A.G. Ferrari Foods said Monday that it has closed three more stores and is in discussions with new investors, the latest steps by the San Leandro-based Italian market to reorganize its finances.
Ferrari Foods recently closed stores in Belmont, Palo Alto and Sunnyvale, company executives said Monday. Those closings came after the shutdown of the retailer's North Berkeley store.
Ferrari Foods filed for Chapter 11 bankruptcy on March 28. The retailer listed $3.3 million in assets and $2.4 million in debts, bankruptcy records show.
"Store closures have been completed and we are now in a much stronger position," said Paul Ferrari, chief executive officer of Ferrari Foods.
At the same time, officials are seeking some outside investors who would bring fresh capital to the company.
"We are working with several outside funding groups to solidify our future," Ferrari said.
Ferrari has sought a court order to terminate multiple leases in a quest to ease its financial squeeze.
"The locations are not profitable and are a financial drain" on the company, Ferrari Foods stated, according to court records. The company also is attempting to restructure its lease at its Los Altos store. That store was open for business Monday.
"For now, Los Altos is definitely staying open," said Danielle Bolla, Ferrari's director of marketing.
At the Belmont store, signs related to the shutdown of that location were posted in the windows.
"Grazie! We have truly enjoyed being a part of the neighborhood and greatly appreciate your business," the sign said. The posters also directed customers to the Los Altos store.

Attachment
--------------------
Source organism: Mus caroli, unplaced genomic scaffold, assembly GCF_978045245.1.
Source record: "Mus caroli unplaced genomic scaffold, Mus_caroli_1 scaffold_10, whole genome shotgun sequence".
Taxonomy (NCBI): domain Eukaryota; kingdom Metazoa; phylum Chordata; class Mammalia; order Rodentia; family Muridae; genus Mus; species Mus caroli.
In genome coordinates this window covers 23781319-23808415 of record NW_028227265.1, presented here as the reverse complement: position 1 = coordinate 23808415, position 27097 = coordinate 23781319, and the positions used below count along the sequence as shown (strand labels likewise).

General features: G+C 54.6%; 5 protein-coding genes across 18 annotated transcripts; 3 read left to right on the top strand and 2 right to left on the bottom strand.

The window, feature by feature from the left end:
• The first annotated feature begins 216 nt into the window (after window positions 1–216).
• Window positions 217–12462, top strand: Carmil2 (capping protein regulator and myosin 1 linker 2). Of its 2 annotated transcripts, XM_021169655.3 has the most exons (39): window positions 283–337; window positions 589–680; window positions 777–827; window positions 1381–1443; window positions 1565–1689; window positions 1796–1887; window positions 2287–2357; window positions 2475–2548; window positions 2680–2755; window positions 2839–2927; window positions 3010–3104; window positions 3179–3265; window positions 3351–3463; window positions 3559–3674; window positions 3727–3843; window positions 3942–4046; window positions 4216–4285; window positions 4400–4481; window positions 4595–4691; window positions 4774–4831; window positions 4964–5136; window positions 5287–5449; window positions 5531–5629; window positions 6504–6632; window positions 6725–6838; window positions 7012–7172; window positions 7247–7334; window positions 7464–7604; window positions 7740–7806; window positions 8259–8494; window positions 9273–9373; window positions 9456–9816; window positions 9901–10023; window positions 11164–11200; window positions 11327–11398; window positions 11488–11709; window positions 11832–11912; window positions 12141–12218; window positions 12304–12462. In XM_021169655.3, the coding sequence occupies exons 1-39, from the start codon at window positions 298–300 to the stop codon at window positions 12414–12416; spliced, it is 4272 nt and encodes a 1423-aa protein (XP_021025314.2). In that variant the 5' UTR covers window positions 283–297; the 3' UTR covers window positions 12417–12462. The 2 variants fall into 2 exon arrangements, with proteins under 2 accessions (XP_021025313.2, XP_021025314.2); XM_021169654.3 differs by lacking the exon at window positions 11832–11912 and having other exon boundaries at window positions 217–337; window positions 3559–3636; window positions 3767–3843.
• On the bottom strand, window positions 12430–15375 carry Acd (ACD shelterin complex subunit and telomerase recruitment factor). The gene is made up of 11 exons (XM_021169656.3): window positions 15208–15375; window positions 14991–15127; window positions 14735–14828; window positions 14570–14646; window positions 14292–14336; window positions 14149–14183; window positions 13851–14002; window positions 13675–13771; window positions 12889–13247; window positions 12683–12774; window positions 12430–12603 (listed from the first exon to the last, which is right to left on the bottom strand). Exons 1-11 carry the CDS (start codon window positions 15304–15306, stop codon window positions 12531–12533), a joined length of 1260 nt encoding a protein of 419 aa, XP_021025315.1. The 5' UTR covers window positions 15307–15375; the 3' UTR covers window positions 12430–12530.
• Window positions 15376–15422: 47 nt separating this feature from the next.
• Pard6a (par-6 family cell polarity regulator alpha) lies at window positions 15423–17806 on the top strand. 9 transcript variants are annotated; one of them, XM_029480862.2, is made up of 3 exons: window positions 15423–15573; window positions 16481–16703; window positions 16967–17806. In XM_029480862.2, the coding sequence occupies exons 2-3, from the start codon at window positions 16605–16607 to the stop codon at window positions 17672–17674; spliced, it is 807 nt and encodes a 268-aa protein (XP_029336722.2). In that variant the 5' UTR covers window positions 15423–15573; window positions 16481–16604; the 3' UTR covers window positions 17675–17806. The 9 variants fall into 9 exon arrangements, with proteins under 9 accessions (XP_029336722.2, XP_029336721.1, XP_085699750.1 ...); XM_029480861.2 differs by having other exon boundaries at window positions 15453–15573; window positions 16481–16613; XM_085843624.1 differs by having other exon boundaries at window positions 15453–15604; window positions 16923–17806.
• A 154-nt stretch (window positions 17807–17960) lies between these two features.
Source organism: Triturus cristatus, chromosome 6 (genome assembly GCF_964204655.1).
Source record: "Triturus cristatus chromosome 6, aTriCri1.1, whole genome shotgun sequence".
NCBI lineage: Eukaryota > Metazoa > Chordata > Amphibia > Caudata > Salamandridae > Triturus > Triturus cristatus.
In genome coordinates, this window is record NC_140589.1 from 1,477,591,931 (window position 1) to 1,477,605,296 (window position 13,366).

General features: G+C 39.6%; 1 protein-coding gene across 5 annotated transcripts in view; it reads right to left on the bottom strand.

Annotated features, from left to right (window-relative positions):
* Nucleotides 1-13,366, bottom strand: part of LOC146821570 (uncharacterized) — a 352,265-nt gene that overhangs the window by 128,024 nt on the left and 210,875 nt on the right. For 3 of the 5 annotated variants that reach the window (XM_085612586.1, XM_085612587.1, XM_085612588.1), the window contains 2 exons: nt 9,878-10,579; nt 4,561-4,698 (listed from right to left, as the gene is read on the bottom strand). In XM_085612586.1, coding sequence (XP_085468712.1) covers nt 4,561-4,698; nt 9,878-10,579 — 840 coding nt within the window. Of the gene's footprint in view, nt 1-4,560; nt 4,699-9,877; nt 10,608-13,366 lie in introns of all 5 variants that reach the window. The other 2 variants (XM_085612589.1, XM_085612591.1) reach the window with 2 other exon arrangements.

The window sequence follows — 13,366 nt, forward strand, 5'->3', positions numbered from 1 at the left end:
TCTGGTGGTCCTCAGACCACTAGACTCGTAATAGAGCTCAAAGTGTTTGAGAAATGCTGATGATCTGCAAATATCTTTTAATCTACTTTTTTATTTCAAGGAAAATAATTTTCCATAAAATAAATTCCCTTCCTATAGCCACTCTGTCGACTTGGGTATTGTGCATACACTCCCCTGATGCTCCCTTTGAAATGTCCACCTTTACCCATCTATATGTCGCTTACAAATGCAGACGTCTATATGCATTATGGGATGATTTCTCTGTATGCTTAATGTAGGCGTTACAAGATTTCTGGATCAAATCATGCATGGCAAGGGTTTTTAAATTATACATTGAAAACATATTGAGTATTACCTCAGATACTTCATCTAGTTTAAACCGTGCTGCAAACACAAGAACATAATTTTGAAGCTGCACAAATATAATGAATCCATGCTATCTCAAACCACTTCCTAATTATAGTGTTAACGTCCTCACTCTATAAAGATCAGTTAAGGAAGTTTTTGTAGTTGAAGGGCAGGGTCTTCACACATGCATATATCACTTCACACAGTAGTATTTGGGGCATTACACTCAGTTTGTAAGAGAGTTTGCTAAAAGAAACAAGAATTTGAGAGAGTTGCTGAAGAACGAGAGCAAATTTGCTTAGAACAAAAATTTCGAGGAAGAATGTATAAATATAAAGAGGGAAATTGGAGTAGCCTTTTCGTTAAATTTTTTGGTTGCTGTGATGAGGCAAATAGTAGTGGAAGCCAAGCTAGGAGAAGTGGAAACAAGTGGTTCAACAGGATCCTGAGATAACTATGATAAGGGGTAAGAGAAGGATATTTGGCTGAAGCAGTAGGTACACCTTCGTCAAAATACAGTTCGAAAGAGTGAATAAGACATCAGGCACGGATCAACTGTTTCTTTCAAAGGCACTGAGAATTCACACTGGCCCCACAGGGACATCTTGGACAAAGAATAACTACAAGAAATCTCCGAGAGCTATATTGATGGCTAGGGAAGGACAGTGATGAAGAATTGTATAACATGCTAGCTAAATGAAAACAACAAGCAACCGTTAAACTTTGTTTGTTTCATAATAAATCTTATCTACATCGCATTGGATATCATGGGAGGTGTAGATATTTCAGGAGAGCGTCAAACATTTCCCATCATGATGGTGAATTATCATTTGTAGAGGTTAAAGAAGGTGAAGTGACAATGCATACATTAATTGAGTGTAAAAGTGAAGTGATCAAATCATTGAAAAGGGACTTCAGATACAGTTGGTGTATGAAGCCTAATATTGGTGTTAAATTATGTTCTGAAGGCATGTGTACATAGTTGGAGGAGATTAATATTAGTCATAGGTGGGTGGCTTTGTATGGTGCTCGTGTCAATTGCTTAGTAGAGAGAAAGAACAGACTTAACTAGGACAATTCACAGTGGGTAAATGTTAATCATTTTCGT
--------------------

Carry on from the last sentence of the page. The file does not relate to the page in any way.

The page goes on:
The privately held company's revenues also dwindled during 2010 compared with the year before, according to court records.
In 2010, Ferrari generated $12.4 million in gross income, the court records show. That was down 12.8 percent from the $14.2 million in gross income in 2009 for the retailer.
It's possible that the push by Whole Foods to broaden its footprint in the Bay Area -- coupled with a sour economy -- could have undermined Ferrari's bottom line.
"Whole Foods has been very aggressive in the Bay Area," said Robert Reynolds, principal analyst with Reynolds Economics, a retail consulting firm based in Moraga. "Ferrari could have been hurting at the stores near a Whole Foods or other big competitors."
A delicatessen and a wide selection of prepared meals are among the offerings at Whole Foods.
"Both of those are in direct or indirect competition with an Italian deli such as Ferrari," Reynolds said.
Ferrari Foods was founded in 1919 by Annibale Giovanni Ferrari, who was born in a small town in northern Italy, and modeled the business on the family's store in Italy.
That first store was in San Jose. That store closed in 1921 and a new location was opened in Berkeley's Elmwood district, which is still operating today.
The pastas, sauces, olive oils, vinegars and other offerings at Ferrari markets are chosen to represent items from all 20 of Italy's food regions. Paul Ferrari represents the third generation of Ferraris to guide the family business. He said he's determined to keep the market running.
The retailer is very hopeful it will be able to attract the necessary financing to recapitalize the retailer.
"A.G. Ferrari is such a strong brand," Bolla said. "There is lots of interest from potential investors."
Contact George Avalos at 925-977-8477. Follow him at twitter.com/george_avalos.
Prior to filing for bankruptcy, A.G. Ferrari had 13 Bay Area stores. It now has nine.
Berkeley, 2905 College Ave.
Belmont, 1050 El Camino Real
Palo Alto, 200 Hamilton Ave.
Sunnyvale, 304 W. El Camino Real
Berkeley, 2905 College Ave.
Lafayette, 23 Lafayette Circle
Oakland, 6119 LaSalle Ave.
Oakland, 4001 Piedmont Ave.
Corte Madera, 107 Corte Madera Town Center
Los Altos, 295 Main St.
San Francisco, 468 Castro St.
San Francisco, 3490 California St.
San Francisco, 688 Mission St.
Source: Company reports